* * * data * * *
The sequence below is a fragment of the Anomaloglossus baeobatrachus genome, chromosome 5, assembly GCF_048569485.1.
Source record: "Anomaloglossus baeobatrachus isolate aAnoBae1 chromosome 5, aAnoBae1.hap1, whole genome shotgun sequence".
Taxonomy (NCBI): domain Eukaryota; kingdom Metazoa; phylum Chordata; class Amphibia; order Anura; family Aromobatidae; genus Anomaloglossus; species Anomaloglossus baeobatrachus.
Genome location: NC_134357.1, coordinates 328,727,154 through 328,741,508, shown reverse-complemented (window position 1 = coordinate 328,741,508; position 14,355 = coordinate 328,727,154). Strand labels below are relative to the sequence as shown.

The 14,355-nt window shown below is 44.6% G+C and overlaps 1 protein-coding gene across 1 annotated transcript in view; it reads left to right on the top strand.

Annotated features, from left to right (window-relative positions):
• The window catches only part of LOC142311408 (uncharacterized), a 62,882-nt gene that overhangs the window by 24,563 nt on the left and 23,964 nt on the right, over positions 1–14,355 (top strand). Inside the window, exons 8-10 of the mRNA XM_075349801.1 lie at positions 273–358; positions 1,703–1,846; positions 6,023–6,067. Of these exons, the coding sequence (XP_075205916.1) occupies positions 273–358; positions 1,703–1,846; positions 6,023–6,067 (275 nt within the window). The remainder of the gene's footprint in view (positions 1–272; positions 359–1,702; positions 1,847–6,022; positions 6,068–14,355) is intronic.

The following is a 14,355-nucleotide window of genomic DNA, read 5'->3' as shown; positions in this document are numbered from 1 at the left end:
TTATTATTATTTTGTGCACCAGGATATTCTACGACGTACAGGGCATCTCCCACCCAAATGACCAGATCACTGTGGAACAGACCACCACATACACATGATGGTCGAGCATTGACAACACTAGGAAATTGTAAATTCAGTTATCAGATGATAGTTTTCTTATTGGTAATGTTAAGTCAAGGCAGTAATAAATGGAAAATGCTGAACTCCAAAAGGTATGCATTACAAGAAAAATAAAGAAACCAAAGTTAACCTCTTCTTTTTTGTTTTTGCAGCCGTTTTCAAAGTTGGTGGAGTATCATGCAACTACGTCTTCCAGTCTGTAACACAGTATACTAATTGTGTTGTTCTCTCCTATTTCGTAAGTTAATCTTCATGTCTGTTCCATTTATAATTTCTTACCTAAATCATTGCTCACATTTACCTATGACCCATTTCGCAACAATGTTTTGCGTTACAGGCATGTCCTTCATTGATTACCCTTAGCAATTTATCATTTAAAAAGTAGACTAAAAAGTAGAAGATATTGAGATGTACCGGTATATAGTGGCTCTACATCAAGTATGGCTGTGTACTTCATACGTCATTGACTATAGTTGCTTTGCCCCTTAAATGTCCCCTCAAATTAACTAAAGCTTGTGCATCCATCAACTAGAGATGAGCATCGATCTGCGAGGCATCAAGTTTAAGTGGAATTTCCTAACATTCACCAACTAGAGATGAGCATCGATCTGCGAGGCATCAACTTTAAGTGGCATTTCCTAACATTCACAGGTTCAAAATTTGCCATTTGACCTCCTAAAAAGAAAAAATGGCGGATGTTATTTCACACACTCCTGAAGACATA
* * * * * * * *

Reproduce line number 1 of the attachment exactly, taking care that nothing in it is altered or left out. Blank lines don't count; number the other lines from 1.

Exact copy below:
The sequence below is a fragment of the Anomaloglossus baeobatrachus genome, chromosome 5, assembly GCF_048569485.1.